The Democratic Republic of Congo’s M23 rebel group has declared an end to its 20-month insurgency and said it was ready to pursue a political solution after the army captured its last two strongholds.
The M23 made its announcement hours after government forces drove the rebels out of Tshanzu and Runyoni before dawn, following a two-week offensive that cornered the insurgents in heavily wooded hills along the border with Uganda and Rwanda. A beefed-up UN force has backed the government troops.
“The chief-of-staff and the commanders of all major units are requested to prepare troops for disarmament, demobilisation and reintegration on terms to be agreed with the government of Congo,” M23 leader Bertrand Bisimwa said.
The United States welcomed the declaration as a “significant positive step” for eastern Congo, a region beset for more than 15 years by conflict fuelled by competition for resources as well as ethnic tensions.
A meeting of regional leaders in South Africa said earlier that President Joseph Kabila would sign a peace deal within days if rebels laid down their arms.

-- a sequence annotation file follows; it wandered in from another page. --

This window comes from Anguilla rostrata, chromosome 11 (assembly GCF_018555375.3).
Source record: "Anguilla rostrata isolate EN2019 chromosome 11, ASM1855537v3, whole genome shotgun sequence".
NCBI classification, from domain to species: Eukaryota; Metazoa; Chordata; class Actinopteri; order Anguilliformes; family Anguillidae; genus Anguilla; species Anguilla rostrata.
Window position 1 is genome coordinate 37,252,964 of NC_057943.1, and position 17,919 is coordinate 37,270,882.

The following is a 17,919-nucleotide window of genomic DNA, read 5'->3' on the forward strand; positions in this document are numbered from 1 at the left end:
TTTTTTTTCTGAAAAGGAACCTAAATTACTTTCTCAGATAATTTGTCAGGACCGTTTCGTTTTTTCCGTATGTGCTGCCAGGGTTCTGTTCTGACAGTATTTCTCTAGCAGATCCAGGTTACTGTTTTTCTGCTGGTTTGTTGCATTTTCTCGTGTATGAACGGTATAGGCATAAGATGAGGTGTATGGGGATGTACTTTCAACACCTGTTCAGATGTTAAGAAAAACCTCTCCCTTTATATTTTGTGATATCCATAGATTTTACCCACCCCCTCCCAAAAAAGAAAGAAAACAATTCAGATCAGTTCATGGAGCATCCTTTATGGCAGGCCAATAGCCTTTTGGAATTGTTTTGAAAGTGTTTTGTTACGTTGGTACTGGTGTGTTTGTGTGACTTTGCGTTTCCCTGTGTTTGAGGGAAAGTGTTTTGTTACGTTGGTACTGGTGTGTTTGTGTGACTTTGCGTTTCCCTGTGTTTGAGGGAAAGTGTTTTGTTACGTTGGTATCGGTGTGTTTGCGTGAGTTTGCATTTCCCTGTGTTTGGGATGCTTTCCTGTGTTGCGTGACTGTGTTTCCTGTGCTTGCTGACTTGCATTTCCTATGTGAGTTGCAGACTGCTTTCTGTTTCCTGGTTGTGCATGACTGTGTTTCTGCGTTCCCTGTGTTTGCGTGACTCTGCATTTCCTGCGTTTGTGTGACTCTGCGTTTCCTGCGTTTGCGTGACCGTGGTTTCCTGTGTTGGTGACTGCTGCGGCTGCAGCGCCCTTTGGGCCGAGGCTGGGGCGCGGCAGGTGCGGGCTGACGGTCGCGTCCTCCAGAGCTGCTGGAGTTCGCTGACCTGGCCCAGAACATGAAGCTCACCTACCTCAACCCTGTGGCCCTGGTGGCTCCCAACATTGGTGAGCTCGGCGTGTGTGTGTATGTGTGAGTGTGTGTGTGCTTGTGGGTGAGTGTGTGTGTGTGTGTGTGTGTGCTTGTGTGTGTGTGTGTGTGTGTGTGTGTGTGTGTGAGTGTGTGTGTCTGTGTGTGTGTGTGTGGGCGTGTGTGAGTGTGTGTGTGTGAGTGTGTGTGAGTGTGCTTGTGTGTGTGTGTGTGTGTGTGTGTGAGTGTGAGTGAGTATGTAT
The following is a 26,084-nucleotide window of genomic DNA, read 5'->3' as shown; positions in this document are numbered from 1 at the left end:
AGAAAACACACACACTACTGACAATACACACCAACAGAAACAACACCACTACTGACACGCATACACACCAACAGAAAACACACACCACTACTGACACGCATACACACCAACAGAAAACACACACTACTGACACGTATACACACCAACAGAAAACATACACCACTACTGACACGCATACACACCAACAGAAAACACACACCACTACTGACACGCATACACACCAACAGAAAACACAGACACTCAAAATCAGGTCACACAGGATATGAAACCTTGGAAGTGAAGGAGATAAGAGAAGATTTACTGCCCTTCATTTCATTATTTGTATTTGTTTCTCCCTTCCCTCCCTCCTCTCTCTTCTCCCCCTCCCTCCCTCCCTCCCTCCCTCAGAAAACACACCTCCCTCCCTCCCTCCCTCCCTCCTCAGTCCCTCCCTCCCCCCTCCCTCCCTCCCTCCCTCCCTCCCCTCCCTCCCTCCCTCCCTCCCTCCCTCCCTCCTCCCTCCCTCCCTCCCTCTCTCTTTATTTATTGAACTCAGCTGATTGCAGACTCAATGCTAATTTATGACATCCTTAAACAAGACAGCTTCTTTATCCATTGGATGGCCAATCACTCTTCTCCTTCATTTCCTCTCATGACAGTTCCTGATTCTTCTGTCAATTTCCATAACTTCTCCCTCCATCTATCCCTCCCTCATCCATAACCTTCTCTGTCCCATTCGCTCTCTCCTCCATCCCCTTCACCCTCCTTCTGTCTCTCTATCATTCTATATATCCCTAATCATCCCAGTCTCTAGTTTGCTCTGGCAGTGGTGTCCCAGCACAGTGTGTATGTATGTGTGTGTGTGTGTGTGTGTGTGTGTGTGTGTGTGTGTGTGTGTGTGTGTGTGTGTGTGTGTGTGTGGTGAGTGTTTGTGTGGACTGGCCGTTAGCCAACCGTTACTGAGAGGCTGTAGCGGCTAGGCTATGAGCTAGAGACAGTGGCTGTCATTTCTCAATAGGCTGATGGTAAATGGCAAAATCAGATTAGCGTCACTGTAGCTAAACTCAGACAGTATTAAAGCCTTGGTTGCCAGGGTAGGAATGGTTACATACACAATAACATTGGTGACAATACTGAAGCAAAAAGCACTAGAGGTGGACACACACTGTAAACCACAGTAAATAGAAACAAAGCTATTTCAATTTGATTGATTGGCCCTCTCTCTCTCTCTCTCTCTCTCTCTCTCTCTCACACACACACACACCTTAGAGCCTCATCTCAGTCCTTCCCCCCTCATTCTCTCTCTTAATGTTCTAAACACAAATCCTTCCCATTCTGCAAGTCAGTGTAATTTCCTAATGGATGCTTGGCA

In the capital, Kinshasa, thousands of women dressed in white marched to parliament chanting songs praising Mr Kabila and the army.
It marked a dramatic turnaround for the 42-year-old leader. Only a year ago, M23 had swept aside UN peacekeepers and the army to capture Goma, the largest town in eastern Congo. That defeat led to the deployment of a tough new UN Intervention Brigade and to increased pressure on Rwanda and Uganda not to meddle in the conflict.
Martin Kobler, head of a 19,850-member UN peacekeeping mission, said attention would now turn to scores of smaller groups.
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